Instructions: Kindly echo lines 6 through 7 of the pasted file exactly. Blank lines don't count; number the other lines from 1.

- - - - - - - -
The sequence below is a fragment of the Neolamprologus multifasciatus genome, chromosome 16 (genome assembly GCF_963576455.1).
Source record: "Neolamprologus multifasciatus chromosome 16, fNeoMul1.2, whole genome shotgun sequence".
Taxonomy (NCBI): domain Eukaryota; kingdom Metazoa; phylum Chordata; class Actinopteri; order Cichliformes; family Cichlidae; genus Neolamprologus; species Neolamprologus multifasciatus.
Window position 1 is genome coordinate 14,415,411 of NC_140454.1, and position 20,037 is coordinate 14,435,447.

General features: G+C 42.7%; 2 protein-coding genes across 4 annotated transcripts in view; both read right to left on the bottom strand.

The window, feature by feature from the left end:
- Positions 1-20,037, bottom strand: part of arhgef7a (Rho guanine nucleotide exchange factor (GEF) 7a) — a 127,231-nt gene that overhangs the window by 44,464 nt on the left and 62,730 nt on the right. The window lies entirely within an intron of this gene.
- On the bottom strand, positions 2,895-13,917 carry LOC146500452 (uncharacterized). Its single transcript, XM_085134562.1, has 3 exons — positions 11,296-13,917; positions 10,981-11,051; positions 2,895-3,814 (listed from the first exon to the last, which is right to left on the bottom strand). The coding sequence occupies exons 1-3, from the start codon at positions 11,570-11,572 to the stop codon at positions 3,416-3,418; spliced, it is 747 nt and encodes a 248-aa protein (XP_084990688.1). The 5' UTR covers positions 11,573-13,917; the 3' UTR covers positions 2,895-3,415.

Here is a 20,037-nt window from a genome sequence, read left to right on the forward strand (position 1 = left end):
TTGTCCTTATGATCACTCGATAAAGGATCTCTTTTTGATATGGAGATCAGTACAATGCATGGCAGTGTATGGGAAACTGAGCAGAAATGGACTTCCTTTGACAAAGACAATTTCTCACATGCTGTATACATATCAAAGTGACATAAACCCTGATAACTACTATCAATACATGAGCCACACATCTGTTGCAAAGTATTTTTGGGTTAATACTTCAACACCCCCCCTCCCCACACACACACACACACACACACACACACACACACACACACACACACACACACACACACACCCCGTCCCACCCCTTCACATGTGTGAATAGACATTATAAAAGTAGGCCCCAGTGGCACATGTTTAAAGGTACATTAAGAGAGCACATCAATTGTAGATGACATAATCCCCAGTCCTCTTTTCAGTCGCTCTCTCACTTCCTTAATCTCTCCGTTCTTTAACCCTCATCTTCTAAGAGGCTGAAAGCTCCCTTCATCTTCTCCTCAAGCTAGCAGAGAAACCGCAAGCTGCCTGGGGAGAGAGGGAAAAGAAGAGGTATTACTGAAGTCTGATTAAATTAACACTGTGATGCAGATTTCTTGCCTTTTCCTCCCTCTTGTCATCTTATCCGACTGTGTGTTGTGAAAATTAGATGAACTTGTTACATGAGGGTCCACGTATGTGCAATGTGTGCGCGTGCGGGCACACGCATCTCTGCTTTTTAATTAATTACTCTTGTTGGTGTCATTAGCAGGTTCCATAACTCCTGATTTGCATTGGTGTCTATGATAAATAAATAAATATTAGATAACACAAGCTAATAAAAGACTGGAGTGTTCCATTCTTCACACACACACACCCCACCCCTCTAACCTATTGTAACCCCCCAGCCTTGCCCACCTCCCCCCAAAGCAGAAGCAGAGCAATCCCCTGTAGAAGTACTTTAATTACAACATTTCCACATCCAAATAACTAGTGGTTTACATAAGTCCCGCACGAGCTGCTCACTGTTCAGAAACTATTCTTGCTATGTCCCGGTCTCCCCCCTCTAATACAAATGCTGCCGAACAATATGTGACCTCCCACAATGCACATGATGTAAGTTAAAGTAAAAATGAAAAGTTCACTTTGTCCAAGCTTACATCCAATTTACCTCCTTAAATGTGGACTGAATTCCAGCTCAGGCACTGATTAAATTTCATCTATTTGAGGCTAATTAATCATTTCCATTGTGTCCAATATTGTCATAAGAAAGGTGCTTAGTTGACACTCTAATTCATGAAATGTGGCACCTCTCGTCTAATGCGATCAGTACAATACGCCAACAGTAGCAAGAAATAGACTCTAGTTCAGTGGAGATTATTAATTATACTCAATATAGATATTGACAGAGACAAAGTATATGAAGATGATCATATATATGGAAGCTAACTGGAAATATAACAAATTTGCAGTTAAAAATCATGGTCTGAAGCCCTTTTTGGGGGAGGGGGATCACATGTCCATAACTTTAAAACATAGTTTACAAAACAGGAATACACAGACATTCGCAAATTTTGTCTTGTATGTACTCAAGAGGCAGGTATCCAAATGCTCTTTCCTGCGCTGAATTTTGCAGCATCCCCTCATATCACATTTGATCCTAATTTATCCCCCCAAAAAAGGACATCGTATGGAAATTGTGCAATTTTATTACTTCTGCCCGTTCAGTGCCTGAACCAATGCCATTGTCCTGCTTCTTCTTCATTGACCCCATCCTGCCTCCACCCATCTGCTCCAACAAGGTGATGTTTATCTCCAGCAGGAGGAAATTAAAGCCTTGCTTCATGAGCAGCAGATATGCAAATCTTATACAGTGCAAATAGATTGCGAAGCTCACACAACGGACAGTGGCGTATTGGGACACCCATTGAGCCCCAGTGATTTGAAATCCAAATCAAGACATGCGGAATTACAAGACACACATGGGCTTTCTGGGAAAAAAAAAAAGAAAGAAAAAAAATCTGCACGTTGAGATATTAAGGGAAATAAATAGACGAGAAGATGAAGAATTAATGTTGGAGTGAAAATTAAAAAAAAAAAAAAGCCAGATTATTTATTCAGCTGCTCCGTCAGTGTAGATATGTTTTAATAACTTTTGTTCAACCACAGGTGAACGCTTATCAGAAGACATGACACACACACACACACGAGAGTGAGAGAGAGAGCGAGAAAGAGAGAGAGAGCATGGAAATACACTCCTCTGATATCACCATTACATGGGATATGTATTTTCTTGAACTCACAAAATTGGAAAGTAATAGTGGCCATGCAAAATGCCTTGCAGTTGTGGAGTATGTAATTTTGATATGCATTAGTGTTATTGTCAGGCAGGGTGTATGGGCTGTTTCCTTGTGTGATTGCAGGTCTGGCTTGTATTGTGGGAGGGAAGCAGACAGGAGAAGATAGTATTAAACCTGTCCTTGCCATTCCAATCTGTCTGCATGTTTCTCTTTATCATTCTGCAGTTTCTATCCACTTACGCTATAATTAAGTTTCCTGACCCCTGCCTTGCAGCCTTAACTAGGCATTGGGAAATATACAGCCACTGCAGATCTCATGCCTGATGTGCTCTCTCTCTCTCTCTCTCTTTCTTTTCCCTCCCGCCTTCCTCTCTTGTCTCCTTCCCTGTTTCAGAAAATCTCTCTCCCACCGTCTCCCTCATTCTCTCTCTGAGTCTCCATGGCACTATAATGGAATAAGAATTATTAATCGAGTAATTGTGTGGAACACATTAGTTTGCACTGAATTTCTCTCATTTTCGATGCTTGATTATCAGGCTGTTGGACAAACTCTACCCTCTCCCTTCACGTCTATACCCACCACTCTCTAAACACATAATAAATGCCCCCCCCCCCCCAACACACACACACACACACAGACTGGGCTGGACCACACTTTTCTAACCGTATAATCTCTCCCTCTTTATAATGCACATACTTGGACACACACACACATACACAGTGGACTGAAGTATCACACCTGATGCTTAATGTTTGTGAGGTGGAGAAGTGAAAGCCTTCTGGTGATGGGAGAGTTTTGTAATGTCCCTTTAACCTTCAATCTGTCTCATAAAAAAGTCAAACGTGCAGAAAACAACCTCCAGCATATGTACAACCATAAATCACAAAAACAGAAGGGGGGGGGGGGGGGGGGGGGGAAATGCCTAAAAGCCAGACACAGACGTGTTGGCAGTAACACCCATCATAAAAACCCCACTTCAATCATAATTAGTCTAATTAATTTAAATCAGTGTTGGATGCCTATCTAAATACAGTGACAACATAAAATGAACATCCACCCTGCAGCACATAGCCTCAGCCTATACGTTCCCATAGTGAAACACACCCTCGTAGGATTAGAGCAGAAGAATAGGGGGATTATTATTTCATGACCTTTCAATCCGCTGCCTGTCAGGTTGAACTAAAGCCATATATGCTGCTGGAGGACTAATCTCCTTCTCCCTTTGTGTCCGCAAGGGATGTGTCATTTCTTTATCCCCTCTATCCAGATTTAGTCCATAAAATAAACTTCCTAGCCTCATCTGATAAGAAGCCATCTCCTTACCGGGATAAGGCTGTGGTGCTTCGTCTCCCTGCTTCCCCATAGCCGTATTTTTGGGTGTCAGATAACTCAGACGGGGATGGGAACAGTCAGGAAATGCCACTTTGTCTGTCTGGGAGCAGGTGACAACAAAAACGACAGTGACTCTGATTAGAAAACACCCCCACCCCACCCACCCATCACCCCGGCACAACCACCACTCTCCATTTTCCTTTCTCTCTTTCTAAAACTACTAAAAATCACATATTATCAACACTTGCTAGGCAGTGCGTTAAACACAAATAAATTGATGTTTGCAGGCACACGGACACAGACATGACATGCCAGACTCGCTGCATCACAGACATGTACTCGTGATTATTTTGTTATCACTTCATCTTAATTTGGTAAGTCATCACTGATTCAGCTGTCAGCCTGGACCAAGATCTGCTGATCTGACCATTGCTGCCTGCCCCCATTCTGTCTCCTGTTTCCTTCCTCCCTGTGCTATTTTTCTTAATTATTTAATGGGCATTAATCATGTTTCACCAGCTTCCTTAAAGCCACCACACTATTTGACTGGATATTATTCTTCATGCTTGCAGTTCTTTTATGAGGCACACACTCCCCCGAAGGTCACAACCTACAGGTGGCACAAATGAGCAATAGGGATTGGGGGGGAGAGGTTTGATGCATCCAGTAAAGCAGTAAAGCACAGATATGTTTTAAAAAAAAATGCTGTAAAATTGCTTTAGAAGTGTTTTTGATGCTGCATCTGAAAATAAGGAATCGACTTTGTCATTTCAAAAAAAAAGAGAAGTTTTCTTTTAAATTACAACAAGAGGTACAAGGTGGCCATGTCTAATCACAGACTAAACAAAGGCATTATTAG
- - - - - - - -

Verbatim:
The window, feature by feature from the left end:
- Positions 1-20,037, bottom strand: part of arhgef7a (Rho guanine nucleotide exchange factor (GEF) 7a) — a 127,231-nt gene that overhangs the window by 44,464 nt on the left and 62,730 nt on the right. The window lies entirely within an intron of this gene.